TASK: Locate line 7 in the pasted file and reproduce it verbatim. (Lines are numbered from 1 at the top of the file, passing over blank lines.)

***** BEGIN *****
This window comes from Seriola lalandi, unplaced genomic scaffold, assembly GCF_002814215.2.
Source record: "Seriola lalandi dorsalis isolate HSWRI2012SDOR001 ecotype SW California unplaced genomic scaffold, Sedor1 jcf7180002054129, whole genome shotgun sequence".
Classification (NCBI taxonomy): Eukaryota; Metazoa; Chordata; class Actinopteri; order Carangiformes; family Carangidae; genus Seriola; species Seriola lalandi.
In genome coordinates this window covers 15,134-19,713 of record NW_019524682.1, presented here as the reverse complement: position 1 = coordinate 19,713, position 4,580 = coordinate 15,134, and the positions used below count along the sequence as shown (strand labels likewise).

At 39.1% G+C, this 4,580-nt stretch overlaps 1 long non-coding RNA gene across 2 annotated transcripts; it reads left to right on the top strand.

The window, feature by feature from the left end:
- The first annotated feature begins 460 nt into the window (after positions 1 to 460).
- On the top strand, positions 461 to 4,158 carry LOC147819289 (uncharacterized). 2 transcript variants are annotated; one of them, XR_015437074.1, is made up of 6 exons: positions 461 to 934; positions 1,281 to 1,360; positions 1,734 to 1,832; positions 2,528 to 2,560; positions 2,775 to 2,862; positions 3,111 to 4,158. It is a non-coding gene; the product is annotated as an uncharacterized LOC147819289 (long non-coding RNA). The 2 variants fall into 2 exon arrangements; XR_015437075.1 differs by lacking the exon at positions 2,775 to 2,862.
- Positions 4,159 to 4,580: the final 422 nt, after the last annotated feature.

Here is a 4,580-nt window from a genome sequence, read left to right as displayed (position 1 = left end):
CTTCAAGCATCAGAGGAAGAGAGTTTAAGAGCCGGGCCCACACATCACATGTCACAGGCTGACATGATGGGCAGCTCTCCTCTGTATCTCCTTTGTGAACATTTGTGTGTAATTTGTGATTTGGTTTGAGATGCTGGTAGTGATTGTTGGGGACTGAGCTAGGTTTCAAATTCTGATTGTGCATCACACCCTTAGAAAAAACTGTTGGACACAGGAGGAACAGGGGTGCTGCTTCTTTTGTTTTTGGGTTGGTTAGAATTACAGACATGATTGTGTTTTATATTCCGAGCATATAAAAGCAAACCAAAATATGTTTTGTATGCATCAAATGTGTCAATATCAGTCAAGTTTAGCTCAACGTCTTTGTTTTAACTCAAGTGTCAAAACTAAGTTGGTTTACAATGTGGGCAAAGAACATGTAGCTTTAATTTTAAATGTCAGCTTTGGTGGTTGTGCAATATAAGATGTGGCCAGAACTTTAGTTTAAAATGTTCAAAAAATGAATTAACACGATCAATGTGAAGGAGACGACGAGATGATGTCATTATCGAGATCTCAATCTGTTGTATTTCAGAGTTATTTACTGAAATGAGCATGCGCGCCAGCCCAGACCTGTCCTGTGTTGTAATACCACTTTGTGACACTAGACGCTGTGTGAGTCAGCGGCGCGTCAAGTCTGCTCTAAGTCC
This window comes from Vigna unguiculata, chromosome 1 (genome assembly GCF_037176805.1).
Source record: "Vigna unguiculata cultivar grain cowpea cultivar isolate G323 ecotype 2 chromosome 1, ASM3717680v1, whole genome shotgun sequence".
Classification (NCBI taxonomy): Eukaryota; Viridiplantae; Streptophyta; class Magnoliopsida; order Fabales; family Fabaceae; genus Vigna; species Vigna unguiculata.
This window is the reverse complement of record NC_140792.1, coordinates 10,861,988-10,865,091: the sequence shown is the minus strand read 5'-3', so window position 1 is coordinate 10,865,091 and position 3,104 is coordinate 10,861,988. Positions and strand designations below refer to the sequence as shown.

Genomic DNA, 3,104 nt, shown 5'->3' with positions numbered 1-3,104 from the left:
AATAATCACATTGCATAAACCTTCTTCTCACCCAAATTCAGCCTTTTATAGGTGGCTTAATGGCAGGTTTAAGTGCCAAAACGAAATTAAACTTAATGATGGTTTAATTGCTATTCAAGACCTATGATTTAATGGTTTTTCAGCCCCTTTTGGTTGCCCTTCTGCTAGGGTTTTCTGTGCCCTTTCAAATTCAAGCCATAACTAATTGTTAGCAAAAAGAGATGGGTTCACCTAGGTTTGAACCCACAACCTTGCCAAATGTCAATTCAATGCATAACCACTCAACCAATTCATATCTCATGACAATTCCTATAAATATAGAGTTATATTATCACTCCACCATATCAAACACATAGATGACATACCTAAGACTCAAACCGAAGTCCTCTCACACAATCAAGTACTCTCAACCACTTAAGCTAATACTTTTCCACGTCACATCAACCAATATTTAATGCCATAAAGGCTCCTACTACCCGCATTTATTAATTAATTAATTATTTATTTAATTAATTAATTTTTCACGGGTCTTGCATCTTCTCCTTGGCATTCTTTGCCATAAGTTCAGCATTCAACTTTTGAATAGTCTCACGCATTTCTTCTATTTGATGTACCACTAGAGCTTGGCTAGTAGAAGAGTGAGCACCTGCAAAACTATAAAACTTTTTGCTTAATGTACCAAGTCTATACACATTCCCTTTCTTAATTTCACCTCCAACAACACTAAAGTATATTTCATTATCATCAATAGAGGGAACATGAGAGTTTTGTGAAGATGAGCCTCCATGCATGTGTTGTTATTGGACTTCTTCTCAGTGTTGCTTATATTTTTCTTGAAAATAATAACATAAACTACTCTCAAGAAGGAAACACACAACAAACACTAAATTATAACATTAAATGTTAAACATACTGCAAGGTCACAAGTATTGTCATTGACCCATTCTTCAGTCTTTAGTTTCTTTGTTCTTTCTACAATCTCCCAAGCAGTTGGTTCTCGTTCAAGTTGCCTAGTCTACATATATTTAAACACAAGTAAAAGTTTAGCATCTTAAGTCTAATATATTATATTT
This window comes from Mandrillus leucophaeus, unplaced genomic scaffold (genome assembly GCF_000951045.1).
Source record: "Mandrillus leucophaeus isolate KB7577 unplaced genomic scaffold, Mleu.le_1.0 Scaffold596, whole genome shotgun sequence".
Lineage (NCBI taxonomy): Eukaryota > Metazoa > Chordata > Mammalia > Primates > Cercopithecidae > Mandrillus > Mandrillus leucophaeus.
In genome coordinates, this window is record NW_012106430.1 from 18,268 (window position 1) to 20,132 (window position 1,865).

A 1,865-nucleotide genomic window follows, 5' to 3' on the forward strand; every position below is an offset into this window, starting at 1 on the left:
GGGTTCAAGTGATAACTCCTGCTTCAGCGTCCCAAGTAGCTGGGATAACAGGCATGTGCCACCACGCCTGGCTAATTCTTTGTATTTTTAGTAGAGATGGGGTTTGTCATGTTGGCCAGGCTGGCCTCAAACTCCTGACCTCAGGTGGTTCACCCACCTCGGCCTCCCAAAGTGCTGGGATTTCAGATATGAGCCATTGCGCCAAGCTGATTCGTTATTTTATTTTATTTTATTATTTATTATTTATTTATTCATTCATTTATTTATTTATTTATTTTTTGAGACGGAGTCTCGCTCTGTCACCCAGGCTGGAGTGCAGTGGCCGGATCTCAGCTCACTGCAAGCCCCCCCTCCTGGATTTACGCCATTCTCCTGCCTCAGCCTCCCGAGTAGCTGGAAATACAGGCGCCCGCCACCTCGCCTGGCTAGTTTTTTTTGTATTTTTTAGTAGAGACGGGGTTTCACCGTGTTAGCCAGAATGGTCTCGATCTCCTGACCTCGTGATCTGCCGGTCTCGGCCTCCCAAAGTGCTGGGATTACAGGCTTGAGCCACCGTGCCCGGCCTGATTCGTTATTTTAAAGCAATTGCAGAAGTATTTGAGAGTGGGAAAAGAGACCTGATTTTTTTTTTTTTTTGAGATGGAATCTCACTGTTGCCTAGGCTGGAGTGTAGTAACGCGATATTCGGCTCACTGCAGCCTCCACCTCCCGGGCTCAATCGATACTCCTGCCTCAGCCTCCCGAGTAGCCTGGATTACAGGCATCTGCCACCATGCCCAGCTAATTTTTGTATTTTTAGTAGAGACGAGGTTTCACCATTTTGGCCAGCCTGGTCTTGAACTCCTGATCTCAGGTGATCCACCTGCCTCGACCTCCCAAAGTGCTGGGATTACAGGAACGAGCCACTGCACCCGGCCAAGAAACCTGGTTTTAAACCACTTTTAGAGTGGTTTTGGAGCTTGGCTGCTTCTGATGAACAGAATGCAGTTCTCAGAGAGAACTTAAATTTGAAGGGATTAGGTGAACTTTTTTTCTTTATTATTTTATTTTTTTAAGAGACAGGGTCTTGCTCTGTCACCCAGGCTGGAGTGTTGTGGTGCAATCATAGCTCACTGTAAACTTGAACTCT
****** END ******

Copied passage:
- The first annotated feature begins 460 nt into the window (after positions 1 to 460).